Speaking after a two-day meeting of heads of states and governments from the bloc in Brussels, Michel was asked by a reporter what lessons could be drawn from Trump’s positive test.

“Of course, we all wish him a speedy recovery,” Michel said, “But of course, personally I will not give a health advice.”


LONDON — A Scottish National Party lawmaker at the U.K. Parliament is under pressure to resign for travelling from London to Glasgow after testing positive for the coronavirus.

Margaret Ferrier apologized for breaching virus-related restrictions on travel but is facing growing calls to quit. That includes calls from her party leader, Scottish First Minister Nicola Sturgeon.

The SNP leader Ian Blackford told BBC Radio Scotland that Ferrier had made a “tremendous error of judgment” and now must “do the right thing for her constituents.”

The SNP suspended Ferrier from the party on Thursday after learning of the breach.

People in Britain are told they must self-isolate if they have coronavirus symptoms and when they are waiting for a test result after reporting symptoms.


PORTLAND, Maine — The median age of people who contract coronavirus in the state of Maine is trending downward.

Maine Center for Disease Control and Prevention director Nirav Shah says the median age was 51.3 from March through the end of May. It dipped to 41.4 for the months of June through September.

He says the possible reasons include an increase in economic and social activity in recent months. Shah says the drop in median age is a motivator to maintain social distancing and take other precautions.


NEW YORK — Amazon says nearly 20,000 of its workers have tested positive or been presumed positive for the virus that causes COVID-19.

Amazon says in a corporate blog it examined data from March 1 to Sept. 19 for its 1.37 million workers at Amazon and Whole Foods Market.

It said it compared COVID-19 case rates to the general population, as reported by Johns Hopkins University for the same period. Based on that analysis, if the rate among Amazon and Whole Foods employees were the same as it is for the general population, it estimated it would have seen 33,952 cases among its workforce.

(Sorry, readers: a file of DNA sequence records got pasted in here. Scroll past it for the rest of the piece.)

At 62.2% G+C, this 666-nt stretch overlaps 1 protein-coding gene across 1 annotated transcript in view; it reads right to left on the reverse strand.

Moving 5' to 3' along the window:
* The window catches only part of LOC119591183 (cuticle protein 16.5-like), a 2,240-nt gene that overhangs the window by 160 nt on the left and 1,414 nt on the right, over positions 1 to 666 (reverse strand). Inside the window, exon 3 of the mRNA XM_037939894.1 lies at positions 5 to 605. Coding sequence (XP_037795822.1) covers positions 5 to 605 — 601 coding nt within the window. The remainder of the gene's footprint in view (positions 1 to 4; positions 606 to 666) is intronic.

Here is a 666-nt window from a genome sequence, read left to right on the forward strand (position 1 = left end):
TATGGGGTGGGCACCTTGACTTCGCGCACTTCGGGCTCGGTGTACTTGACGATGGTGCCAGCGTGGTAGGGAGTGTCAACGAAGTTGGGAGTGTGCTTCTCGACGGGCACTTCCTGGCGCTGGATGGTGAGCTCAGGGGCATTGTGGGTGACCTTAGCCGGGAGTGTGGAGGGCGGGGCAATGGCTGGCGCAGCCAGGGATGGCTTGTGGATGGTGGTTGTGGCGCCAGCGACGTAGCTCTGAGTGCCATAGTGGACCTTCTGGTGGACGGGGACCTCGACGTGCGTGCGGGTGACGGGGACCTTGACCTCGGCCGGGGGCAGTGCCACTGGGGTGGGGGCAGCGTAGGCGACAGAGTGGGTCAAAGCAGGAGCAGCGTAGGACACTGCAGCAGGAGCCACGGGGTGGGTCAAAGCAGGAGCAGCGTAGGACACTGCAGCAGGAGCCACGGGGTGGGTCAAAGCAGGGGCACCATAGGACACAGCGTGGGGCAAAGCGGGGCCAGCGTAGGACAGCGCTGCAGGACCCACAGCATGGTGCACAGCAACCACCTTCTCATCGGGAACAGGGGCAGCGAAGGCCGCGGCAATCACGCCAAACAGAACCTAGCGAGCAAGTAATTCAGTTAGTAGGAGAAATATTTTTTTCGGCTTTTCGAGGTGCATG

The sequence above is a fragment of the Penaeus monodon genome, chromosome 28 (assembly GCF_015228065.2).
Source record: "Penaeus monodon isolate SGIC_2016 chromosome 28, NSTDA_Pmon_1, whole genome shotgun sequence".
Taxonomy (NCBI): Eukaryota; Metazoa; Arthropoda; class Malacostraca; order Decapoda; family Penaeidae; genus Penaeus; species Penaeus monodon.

The company says it is conducting thousands of tests a day, which will grow to 50,000 tests a day across 650 sites by November.

Companies have no legal obligation to publicly reveal how many of their workers have contracted the virus, and few are doing so.

However, employers must provide a safe working environment, which means they must alert staff if they might have been exposed to the virus, according to guidelines from the Occupational Safety and Health Administration. They are obligated to keep track of COVID-19 infections contracted on the job, and must report to OSHA if there is a hospitalization or death related to the disease.


MOSCOW — The coronavirus outbreak in Russia continues its rapid growth, with the government reporting over 9,000 new confirmed cases on Friday but the Kremlin saying a second lockdown is not being discussed.

The 9,412 new cases reported on Friday bring the country’s total to over 1.19 million and mark the highest surge since late May. Russia currently has the fourth largest caseload in the world and has so far reported over 21,000 deaths.

Kremlin spokesman Dmitry Peskov says another lockdown is currently not being discussed in the government.

At the same time in Moscow, which has been reporting over 2,000 new cases a day since Monday, officials have recommended the elderly self-isolate at home and have extended upcoming school holidays by a week.

On Thursday, Moscow’s mayor also ordered employers to have 30% of their staff work from home. “I hope that this measure will be enough to curb the rise of infections, and we won’t have to make more difficult decisions,” Sergei Sobyanin wrote in his blog.


ATHENS, Greece — Authorities have ordered the shutdown of a food canning company in northern Greece after tests on staff revealed 114 coronavirus infections.

The country’s civil protection authority said Friday the entirety of the company’s facilities in the village of Mavrovouni in the northern Greek province of Pella would be shut down for 10 days, until October 11.

Greece has been seeing a steady increase in the number of new coronavirus cases in recent weeks, leading to extra restrictions being imposed on some locations, including Athens, where the majority of new cases have appeared. The Greek capital, the country’s most populous city by far, has frequently accounted for more than half of confirmed new positive cases.

On Thursday, Greece reported 411 new confirmed cases and two new deaths, bringing the total confirmed cases to just under 18,900, with 393 deaths in this country of about 11 million.